By Leila Chacko, Country Specialist for the Philippines
August 30th marks the International Day of the Disappeared. This would be an appropriate time for the Philippine government to answer questions regarding disappeared citizens, including indigenous people’s activist James Balao. He is one of at least 200 to have disappeared in the Philippines over the last decade.
Balao disappeared from his home on September 17, 2008 when he was taken by armed men, claiming to be police. He has not been seen or heard from since.
Balao is a part of the Igorot ethnic group, an indigenous minority from the Cordillera region. He is a founding member of the Cordillera People’s Alliance (CPA), a grassroots organization advocating for indigenous people’s rights. The military has called the CPA a communist organization, and called Balao a communist. The CPA feels Balao may have disappeared as a result of the government’s anti-terrorism measures (Operation Plan Bantay Laya), which has unfairly targeted legitimate organizations.
While he was studying at the University of the Philippines, Balao wrote in and edited the student paper. After graduating, he researched and wrote about the land rights of minorities. A few months before he disappeared, Balao complained to his family that he was under surveillance by the government.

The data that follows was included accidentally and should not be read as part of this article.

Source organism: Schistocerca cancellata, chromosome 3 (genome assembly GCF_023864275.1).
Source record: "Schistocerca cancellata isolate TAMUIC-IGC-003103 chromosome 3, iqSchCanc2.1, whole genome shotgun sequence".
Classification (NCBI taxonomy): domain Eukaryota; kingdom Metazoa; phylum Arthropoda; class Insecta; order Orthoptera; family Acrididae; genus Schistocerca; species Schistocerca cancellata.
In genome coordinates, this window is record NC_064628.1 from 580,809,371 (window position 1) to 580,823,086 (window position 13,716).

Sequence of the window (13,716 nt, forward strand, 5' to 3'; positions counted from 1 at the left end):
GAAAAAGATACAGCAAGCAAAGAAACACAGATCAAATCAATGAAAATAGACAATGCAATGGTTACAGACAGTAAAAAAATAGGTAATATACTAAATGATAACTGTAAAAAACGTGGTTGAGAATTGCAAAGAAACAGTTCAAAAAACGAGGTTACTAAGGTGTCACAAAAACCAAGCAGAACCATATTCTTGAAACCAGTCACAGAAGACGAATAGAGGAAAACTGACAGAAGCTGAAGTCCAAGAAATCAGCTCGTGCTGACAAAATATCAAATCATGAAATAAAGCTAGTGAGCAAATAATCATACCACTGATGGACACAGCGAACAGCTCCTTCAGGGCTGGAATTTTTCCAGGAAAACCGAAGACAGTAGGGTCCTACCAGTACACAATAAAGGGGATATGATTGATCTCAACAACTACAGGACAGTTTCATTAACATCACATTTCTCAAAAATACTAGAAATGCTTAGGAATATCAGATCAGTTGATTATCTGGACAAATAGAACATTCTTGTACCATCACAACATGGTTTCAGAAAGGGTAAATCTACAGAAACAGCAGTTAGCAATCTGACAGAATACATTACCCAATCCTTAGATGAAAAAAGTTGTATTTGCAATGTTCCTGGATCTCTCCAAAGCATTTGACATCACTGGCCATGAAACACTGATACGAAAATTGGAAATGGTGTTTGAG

In the nearly 3 years since his disappearance, Balao’s family has heard nothing from him, nor has the government informed them of his whereabouts. Balao’s family filed a writ of amparo, a Filipino legal remedy available when someone’s life, liberty or security is violated. A judge agreed to the writ. Despite this, the state has yet to say what has happened to Balao.
Take action by writing to Philippine authorities to express concern over James Balao’s disappearance and to demand his unconditional release.
Leila Chacko is Country Specialist for the Philippines, Japan and Pacific Islands. For five years she lived in New Zealand, working for a non-profit organization advocating for immigrant women’s rights. She has a JD from American University and a LLM in International Law and Politics from the University of Canterbury. Her LLM dissertation investigated the correlation between the legalization of prostitution and human trafficking.